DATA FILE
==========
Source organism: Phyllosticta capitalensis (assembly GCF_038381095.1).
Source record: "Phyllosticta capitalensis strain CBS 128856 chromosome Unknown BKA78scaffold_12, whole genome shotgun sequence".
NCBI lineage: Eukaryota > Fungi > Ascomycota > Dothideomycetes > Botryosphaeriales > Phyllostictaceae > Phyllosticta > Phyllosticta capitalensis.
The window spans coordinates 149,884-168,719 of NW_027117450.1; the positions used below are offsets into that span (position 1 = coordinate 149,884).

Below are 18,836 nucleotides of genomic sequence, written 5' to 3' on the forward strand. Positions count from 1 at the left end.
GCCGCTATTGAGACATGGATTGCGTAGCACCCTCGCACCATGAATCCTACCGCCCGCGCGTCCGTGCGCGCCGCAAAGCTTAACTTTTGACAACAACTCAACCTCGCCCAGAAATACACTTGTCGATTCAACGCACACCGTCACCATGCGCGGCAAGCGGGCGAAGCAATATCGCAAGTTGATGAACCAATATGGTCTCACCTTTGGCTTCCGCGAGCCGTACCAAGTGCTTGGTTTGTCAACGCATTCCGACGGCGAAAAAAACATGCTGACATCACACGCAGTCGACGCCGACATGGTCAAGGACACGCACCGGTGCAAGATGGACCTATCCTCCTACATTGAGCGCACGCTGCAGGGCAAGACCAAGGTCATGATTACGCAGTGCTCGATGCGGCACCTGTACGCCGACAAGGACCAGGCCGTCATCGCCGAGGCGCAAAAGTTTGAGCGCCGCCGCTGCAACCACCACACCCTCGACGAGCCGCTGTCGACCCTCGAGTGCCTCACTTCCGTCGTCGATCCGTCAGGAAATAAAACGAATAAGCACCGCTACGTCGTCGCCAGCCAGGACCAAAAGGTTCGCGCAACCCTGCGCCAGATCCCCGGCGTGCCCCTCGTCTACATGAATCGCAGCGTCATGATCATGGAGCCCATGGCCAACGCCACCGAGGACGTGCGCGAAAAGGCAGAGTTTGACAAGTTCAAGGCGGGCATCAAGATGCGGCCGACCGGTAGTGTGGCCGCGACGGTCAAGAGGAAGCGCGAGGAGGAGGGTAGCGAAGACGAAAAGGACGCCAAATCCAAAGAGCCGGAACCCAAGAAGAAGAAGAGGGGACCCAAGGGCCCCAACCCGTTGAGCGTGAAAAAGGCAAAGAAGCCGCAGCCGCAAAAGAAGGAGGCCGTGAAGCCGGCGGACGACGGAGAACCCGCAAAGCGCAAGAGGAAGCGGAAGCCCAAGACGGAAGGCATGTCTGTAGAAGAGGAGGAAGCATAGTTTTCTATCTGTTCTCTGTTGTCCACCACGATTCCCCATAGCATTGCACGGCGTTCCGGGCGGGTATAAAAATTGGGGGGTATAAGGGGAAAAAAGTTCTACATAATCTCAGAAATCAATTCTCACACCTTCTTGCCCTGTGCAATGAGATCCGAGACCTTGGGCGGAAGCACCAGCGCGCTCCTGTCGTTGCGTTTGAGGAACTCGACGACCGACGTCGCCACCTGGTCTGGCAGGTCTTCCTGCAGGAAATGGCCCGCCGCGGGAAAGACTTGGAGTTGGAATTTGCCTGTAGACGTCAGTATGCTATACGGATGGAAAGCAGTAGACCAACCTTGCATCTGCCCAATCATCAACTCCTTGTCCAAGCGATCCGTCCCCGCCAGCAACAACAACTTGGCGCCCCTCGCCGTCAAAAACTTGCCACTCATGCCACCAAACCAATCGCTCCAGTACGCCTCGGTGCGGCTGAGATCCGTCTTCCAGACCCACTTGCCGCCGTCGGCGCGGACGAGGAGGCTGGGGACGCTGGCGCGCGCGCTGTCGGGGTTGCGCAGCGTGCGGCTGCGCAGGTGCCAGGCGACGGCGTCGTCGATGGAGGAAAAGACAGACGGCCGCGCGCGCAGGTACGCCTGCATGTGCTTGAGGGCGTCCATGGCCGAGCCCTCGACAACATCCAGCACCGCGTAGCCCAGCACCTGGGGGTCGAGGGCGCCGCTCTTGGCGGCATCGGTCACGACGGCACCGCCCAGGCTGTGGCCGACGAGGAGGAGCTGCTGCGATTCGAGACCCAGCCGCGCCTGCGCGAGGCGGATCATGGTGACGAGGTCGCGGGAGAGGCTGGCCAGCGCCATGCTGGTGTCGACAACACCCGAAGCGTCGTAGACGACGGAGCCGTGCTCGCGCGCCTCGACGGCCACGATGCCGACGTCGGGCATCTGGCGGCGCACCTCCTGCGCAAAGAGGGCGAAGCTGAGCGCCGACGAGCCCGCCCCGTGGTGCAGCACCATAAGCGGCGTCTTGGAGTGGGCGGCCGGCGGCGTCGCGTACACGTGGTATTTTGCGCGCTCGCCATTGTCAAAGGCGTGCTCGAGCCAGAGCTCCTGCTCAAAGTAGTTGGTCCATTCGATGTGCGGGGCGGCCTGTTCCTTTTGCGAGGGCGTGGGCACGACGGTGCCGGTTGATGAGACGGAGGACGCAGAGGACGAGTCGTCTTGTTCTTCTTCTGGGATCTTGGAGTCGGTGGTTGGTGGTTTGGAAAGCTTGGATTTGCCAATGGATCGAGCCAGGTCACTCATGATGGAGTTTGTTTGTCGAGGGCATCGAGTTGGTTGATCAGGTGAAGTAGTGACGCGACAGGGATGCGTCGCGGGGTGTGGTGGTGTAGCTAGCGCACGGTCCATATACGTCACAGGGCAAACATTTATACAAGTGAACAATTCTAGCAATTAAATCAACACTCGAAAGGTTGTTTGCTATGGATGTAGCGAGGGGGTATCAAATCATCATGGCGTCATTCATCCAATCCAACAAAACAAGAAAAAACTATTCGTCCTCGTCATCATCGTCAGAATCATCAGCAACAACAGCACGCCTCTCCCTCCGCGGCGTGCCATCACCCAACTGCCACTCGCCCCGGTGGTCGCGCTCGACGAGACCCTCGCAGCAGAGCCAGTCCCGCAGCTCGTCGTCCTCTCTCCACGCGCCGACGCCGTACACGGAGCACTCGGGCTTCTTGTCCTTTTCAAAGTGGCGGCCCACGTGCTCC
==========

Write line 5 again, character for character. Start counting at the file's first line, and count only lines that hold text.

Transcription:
Below are 18,836 nucleotides of genomic sequence, written 5' to 3' on the forward strand. Positions count from 1 at the left end.